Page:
Maker coat 14, like size coat 18, comprises formulations that can be, most advantageously, cured to the desired hardness, as later disclosed more in detail, through a free radical mechanism induced by exposure to actinic radiation, i.e., ultraviolet ("UV") light or electron beam radiation. Quite advantageously, the maker and size coats disclosed herein, and used in the practice of this invention, can be cured to the extent deemed necessary entirely by use of UV light.
The maker coat 14, like the size coat 18, comprises a unique combination of two main groups of radiation-curable ingredients, i.e., carefully selected monomers having mono-, and multi-functionality, and acrylated oligomers. Importantly, the most preferred monofunctional monomer for use in the practice of the invention is N-vinyl-2 pyrrolidone. Such a monomer aids in providing good adhesion between the maker and size coats and abrasive grain. This apparently results from the fact that such monomer is hydrophilic as is the aluminum oxide grain used in the practice of the preferred aspects of the invention; however, we do not wish to be limited to this theory. Of importance also is the fact that the vinyl pyrrolidone monomer functions in the maker and size coat formulations as a reactive diluent whereby the desired viscosity and other rheological properties of the maker coat can be better adjusted as desired. Furthermore, the vinyl pyrrolidone monomer functions also to increase the cured film hardness in the formulations disclosed herein without causing excessive film brittleness. Such monomer readily forms copolymers with the other monomers and the acrylated oligomers, disclosed hereinafter, comprising the binder formulations, under UV-light curing. The more preferred maker coat formulations will comprise from about 15-25% by weight vinyl pyrrolidone.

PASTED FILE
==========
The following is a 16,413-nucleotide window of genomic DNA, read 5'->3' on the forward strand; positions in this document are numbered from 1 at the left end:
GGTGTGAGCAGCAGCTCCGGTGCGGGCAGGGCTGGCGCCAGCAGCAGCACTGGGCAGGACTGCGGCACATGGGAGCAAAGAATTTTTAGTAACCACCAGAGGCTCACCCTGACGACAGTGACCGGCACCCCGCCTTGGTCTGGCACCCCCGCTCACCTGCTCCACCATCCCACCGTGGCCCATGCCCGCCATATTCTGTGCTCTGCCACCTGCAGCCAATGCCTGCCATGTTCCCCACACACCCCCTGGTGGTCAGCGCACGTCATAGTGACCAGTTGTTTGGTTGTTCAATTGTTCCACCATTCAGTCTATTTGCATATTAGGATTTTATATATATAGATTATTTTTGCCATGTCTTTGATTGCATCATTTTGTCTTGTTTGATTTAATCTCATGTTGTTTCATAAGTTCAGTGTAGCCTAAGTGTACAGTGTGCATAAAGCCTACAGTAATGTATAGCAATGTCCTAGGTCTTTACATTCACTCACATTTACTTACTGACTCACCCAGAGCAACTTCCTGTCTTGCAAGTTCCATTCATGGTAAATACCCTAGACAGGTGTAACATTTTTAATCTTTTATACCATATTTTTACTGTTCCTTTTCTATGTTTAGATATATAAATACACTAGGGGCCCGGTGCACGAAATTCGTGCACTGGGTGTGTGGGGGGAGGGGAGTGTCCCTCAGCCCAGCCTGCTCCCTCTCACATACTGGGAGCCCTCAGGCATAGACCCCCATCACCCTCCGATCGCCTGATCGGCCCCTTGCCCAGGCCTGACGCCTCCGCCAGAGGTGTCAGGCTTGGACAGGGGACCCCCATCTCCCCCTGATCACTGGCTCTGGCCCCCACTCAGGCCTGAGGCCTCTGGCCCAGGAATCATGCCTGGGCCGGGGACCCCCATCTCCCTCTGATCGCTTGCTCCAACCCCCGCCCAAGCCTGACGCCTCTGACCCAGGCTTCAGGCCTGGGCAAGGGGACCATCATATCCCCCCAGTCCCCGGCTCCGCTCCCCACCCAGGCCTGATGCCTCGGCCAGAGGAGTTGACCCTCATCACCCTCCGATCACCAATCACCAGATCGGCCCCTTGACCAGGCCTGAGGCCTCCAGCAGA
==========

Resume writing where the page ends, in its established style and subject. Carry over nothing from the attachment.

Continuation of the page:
The maker coat formulation should also include a monomer having mono- acrylic functionality, preferably provided by a dimer of acrylic acid. A suitable dimer of this type is commercially available from Alcolac Corp. under the trade designation "Sipomer-BCEA". Such a dimer contains appendant carboxylic acid groups important in obtaining suitable dispersions herein and good in adhesion to the preferred polyester backing member. Nevertheless, it is preferred that where such dimer is used in the formulations disclosed herein that it be in an amount no more than about 10% by weight as it copolymerizes under the conditions of cure disclosed later.
The multifunctional monomer used in the maker coat is preferably a monomer having tri- acrylic functionality. The preferred trifunctional monomer used is trimethylolpropane triacrylate ("TMPTA") as such gives rapid curing and a high cross-linked density in the cured film. Nevertheless, in some cases, difunctional acrylic monomers, e.g. 1,6 hexane diol diacrylate (HDODA) being preferred, may also be found suitable. Minor amounts of acrylated monomers with four or more acrylate groups per molecule may also be used in some cases in lieu of part of the triacrylate monomer.
With respect to the acrylated oligomers used in the maker coat, the preferred such oligomer is a diacrylated epoxy oligomer, preferably a diacrylate of an epoxy resin of the bisphenol-A type. Such diacrylated oligomers are readily available commercially under such tradenames as Novacure and Celrad from Interez, Inc., of Louisville, Ky.